Definitions

from The American Heritage® Dictionary of the English Language, 4th Edition

  • n. A sharp-toothed wheel inserted into the end of the shank of a spur.

from Wiktionary, Creative Commons Attribution/Share-Alike License

  • n. The small spiked wheel on the end of a spur.
  • v. To use a rowel on something, especially to drain fluid.

from the GNU version of the Collaborative International Dictionary of English

  • n. The little wheel of a spur, with sharp points.
  • n. A little flat ring or wheel on horses' bits.
  • n. A roll of hair, silk, etc., passed through the flesh of horses, answering to a seton in human surgery.
  • transitive v. To insert a rowel, or roll of hair or silk, into (as the flesh of a horse).

from The Century Dictionary and Cyclopedia

  • To use the rowel on; put spurs to.
  • In farriery, to apply a rowel to.
  • To furnish with a rowel, as a spur.
  • n. . A small wheel, ring, or circle.
  • n. The wheel of a horseman's spur, armed with pointed rays.
  • n. A roller on the mouthpiece of an old form of bit for horses.
  • n. In farriery, a seton inserted in the flesh of an animal.
  • n. The spiked wheel of some forms of soil-pulverizers and wheel-harrows.

from WordNet 3.0 Copyright 2006 by Princeton University. All rights reserved.

  • n. a small spiked wheel at the end of a spur

Etymologies

Middle English, from Old French roelle, diminutive of roue, wheel, from Latin rota.
(American Heritage® Dictionary of the English Language, Fourth Edition)
Old French roel, from late Latin rotella, diminutive of Latin rota ‘wheel’. (Wiktionary)

Examples

  • They are of blue steel inlaid with strips of silver, and the rowel is a sort of cogged wheel, from an inch and a half to three inches in diameter.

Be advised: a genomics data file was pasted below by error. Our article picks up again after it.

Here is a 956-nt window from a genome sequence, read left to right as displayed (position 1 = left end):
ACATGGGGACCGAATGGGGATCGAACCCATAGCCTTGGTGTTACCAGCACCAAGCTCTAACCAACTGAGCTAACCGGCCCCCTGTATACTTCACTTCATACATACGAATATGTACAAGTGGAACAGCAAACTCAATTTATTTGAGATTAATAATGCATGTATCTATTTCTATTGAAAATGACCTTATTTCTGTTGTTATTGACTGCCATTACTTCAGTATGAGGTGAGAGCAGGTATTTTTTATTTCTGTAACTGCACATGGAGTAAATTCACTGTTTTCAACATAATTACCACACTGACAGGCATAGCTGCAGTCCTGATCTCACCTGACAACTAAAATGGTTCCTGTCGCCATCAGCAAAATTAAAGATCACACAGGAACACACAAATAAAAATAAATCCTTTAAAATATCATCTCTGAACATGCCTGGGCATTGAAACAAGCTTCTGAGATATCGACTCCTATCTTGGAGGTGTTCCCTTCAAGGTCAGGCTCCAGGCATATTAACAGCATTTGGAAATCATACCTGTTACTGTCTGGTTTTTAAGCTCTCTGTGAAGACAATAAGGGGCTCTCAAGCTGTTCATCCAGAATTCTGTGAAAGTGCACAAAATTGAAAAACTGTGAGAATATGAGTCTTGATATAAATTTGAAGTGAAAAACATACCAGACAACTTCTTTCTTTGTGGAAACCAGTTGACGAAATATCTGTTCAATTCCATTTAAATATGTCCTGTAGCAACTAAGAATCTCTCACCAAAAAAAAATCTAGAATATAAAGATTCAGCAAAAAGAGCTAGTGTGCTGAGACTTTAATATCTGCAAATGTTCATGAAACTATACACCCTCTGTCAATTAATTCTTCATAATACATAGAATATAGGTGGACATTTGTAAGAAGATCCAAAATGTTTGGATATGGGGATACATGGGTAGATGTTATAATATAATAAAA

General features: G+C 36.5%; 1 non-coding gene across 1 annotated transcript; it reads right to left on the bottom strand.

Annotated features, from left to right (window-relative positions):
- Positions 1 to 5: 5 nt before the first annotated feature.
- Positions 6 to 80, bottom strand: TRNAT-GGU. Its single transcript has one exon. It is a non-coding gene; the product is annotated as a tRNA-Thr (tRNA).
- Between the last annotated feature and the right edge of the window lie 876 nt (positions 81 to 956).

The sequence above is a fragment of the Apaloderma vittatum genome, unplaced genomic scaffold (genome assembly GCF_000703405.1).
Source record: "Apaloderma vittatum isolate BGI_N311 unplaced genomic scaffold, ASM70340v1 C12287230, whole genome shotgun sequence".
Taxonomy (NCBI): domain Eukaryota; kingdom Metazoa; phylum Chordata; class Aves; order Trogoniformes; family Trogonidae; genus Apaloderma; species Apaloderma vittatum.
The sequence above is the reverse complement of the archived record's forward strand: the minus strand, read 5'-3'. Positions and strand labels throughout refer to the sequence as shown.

Anahuac : or, Mexico and the Mexicans, Ancient and Modern

  • We all know about her rowel in the White House Administration with Rahm Emanuel, well she seems to be spreading the wealth around.

    Matthew Yglesias » Endgame

  • Carry the youth to the presence, and I will remain here, with bridle in hand, ready to strike the spurs up to the rowel-heads, in case the hawk flies my way. —

    The Abbot

  • So, he's going to have to rowel up the crowd and prosecute that case against John McCain.

    CNN Transcript Aug 27, 2008

  • It was caked and corroded with rust, worn almost paper-thin, but he knew it for what it was -- a spur-rowel, unmistakably Spanish with its long cruel points.

    People of the Dark

  • I had no spurs, neither was my horse one to need the rowel; I rather held him in than urged him, for he was fresh as ever; and I knew that the black steed in front, if he breasted the steep ascent, where the track divided, must be in our reach at once.

    Lorna Doone

  • Wild with his wrong, he struck the rowel deep into the flank of his wading horse, and in scorn of the depth drove him up the river.

    Mary Anerley

  • I measured one which was six inches in the diameter of the rowel, and the rowel itself contained upwards of thirty points.

    Journal of researches into the geology and natural history of the various countries visited by H.M.S. Beagle

  • Dig your spurs in my body up to the rowel, draw your sword, and keep yourself ready, for we shall have to leap over both bridge and dragon.

    The Violet Fairy Book

  • She bounced them in her hand, in her mind's eye seeing Ocean Foam rear, spilling her father (one spur catches in a stirrup; the rowel breaks free), then stumbling sideways and falling atop him.

    Wizard and Glass

Wordnik is becoming a not-for-profit! Read our announcement here.

Comments

Log in or sign up to get involved in the conversation. It's quick and easy.

  • "The only item of interest was in the bottom drawer: a pair of spurs. One still had its star rowel, but the other had been broken off." From Wizard and Glass by Stephen King.

    January 28, 2011

  • "They were the eyes of a dwindling life, of a horse accustomed to the rowel on her silver bit, to a man's grim hand on her headstall."

    "Twins" by C.E. Morgan, in The New Yorker, June 14 & 21, 2010, page 131

    July 13, 2010

  • "He creaked and jingled as he walked. The rowel was missing from one of his spurs. He looked hot, and fairly cross."
    —Diana Gabaldon, Voyager (NY: Dell, 1994), 807

    January 17, 2010

  • It's rumored that Harry Hotspur suffered from irritable rowel syndrome. As opposed to the Johnny Appleseed, who suffered from irritable trowel syndrome. or Vanna White, who ...

    I need hardly say more.

    April 9, 2008

  • the small wheel at the end of a spur

    February 23, 2007

  • "I'll dig my spurs in him up to the rowel."
    Joyce, Ulysses, 15

    February 8, 2007